Morocco is unrelenting in its fight against contraband. The North African country has taken a series of measures to crackdown on smuggling while offering alternatives to the locals, basically trough a free economic zone.
Works are already in progress to build the zone, which shall offer retailers in the cities near the occupied enclave of Ceuta a better option instead of the vulnerability induced by smuggling.
Fear of the coronavirus outbreak also pushed Moroccan authorities to close its borders with Ceuta and another enclave to the east, Melilla.
The move irked the far-right governor of Ceuta who said the city’s economy will contract by 40% this year.
The free zone would also be conducive to creating jobs; attracting investments and helping retailers leave the grey economy, which leaves them and their workers without social security.
The project, worth 200 million dirhams, will be funded by the ministry of the interior, Tangier region, trade ministry and the agency to develop Northern provinces.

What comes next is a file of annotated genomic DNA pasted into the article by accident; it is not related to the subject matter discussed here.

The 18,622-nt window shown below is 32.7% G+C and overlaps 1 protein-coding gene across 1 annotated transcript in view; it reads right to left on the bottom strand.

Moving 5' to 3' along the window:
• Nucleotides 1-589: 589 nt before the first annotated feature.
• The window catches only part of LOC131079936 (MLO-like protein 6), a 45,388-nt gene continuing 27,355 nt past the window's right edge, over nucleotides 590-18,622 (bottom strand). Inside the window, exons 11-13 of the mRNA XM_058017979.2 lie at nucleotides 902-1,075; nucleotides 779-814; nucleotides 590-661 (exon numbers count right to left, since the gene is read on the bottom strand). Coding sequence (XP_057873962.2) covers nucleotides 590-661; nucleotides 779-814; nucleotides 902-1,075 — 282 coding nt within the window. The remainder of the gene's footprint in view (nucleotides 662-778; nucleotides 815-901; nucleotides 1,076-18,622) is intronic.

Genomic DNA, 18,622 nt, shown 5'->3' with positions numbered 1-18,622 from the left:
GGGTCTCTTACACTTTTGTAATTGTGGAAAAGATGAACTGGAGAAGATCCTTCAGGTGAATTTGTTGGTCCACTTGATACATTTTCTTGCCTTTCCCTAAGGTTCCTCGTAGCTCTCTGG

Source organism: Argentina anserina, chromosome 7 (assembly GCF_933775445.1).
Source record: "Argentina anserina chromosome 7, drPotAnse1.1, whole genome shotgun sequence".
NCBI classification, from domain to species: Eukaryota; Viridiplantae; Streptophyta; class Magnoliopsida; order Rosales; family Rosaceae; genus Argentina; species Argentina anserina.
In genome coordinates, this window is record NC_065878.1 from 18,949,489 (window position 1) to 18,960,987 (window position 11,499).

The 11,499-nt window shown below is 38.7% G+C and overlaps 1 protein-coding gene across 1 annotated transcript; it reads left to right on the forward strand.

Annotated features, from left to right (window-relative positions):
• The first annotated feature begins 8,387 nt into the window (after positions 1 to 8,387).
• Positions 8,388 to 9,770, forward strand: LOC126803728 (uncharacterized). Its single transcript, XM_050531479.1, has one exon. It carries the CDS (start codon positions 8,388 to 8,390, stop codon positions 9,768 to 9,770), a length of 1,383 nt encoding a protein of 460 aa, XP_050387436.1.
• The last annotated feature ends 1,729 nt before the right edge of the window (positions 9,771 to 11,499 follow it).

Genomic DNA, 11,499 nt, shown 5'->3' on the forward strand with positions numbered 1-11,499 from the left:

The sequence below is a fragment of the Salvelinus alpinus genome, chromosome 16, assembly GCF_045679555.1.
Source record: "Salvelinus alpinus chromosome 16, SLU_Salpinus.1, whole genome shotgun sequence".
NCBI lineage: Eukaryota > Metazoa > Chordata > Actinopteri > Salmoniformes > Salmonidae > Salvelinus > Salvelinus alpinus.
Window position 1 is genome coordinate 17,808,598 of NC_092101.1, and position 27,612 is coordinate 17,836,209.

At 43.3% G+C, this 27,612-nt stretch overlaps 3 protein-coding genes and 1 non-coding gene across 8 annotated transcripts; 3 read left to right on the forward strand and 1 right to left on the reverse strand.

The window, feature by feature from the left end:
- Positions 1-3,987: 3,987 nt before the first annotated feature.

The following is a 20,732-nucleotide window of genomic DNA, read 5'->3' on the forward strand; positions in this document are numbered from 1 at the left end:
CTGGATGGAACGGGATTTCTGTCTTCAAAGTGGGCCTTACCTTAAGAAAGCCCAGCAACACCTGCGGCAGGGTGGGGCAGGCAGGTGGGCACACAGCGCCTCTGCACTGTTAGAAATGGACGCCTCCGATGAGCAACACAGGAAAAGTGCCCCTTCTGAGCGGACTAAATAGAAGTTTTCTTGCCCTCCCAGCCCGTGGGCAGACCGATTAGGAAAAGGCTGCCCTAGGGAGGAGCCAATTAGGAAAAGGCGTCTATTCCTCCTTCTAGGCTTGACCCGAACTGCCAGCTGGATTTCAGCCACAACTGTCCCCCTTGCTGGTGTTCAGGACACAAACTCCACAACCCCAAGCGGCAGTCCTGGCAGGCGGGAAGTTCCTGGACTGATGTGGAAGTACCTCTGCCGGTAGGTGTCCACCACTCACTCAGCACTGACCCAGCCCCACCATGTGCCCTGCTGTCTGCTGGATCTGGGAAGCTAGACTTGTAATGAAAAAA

The economy of Ceuta and Melilla have for decades relied on the backs of poor women for much of their commercial activities.
They are also called mule women who used to line up every day at the border crossings of Ceuta and the other enclave of Melilla loading their backs with foodstuff and other items that can be carried into a huge pile and sold later in the Moroccan black market.
Morocco has for long ignored the impact of such smuggling, which seems low scale at first although the aggregated impact results in numerous job losses in Moroccan industrial fabric and revenue losses.
The Moroccan economy loses up to 12.5 billion dirhams annually to smuggling originating from the Spanish occupied cities of Ceuta and Melilla while Spain gains 700 million euros in profits.